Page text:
Home Depot plans Klamath Falls store
A state economist says the I-5 interchange issue could be keeping Medford from getting its own store
Home Depot is preparing to build in Southern Oregon, but the world's largest home improvement company's 96,000 square-foot store is going up in Klamath Falls, not Jackson County.
Klamath County economic development representatives announced Wednesday that the Atlanta-based corporation, which reported net sales of $45.7 billion in fiscal 2000, will break ground on March 4.
The projected opening day for the store that caters to do-it-yourselfers, as well as home improvement, construction and building maintenance professionals, is Labor Day. It will be built on a 27.3 acre parcel adjacent to Big R on South Sixth Street. The nation's third-largest retailer expects to hire 150 full-time employees.
The announcement culminates four years of lobbying by the Klamath County Economic Development Corp. and Klamath County Chamber of Commerce.
Our research indicated two major areas of concern, said chamber executive director Stephanie Bailey. First was the overwhelming desire among residents, to have more retail and commercial business shopping opportunities. Second, was the reality that more than $200 million a year was being exported to neighboring cities including Medford and Bend. And that meant we needed to get serious and be proactive about commercial development.
Word leaked from Home Depot sources that the retailer was planning to build in Medford this year. But so far nothing has happened. Still at least one city official thinks the company will find its way here before long.
The fact they are building on the other side of the hill doesn't mean they aren't coming here, said Bill Hoke, Medford's economic development coordinator. I would have one in both towns if it was me. There's no reason why they wouldn't — we are separated by a mountain range.
A major factor that has stalled Home Depot's arrival in Jackson County has been its desire to locate near Interstate 5. Too many questions remain unanswered for a retailer to jump in to a multi-million dollar project.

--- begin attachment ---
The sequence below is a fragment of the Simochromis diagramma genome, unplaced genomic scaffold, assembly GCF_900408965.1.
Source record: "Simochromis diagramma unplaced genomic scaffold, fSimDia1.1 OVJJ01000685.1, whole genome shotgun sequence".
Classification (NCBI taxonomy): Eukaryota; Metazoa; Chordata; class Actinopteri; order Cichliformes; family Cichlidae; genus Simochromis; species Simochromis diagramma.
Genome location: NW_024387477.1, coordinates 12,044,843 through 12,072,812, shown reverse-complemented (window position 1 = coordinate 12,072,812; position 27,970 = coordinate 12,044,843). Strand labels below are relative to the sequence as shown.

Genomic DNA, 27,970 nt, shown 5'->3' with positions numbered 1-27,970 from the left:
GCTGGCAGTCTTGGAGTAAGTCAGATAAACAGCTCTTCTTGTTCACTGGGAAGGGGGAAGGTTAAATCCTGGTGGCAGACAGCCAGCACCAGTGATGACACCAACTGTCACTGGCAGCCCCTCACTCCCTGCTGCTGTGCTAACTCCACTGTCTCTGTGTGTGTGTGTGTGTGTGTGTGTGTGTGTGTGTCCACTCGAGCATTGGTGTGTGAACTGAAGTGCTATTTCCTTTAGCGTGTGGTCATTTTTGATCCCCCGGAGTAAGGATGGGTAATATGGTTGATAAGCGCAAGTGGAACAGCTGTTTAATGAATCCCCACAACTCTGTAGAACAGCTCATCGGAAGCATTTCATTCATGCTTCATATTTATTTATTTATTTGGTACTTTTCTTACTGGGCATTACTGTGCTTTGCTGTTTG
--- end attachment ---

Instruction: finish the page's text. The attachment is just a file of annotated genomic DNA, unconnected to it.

When you look at the South Medford interchange, you realize that dog isn't going to hunt ?til the rerouting is done, said Bruce Laird, an economist with the Oregon Economic Development Department.
Wherever the store is situated, it's almost certain to create a lot of traffic.
I've seen the numbers and the traffic impact of a Home Depot is greater than a billion-dollar chip factory, Laird said. It's a huge impact, that's why it's so challenging when you think of all those customers.
Laird predicted little economic flow going east over the Cascades and noted that a substantial percentage of the shoppers from the Klamath area stop at several businesses when they come west.
Home Depot will probably ... have a lot more impact on locally owned hardware businesses in the Klamath Basin, Laird said. (Home Depot's) discounts are so large and it's those local businesses that are going to take the hit.
Air-quality regulations and a variety of Oregon Department of Transportation concerns have hampered Home Depot's desire to find a suitable site in the Medford market.
Hoke, however, discounted the notion that Home Depot has to have freeway visibility.
I can knock that one in the head, Hoke said, rattling off locations in Las Vegas, Phoenix and Santa Clara that are away from freeway flow.
Founded in 1978, Home Depot currently operates 1,332 stores in the United States. Home Depot anticipates opening 200 stores this year. It opened 17 stores on Feb. 7, the largest one-day store roll out in company history.
The 200 stores we will open this year is more stores than the company opened in its first 13 years, said Mike Folio, senior vice president of real estate. Today, we're opening a new store every 43 hours.
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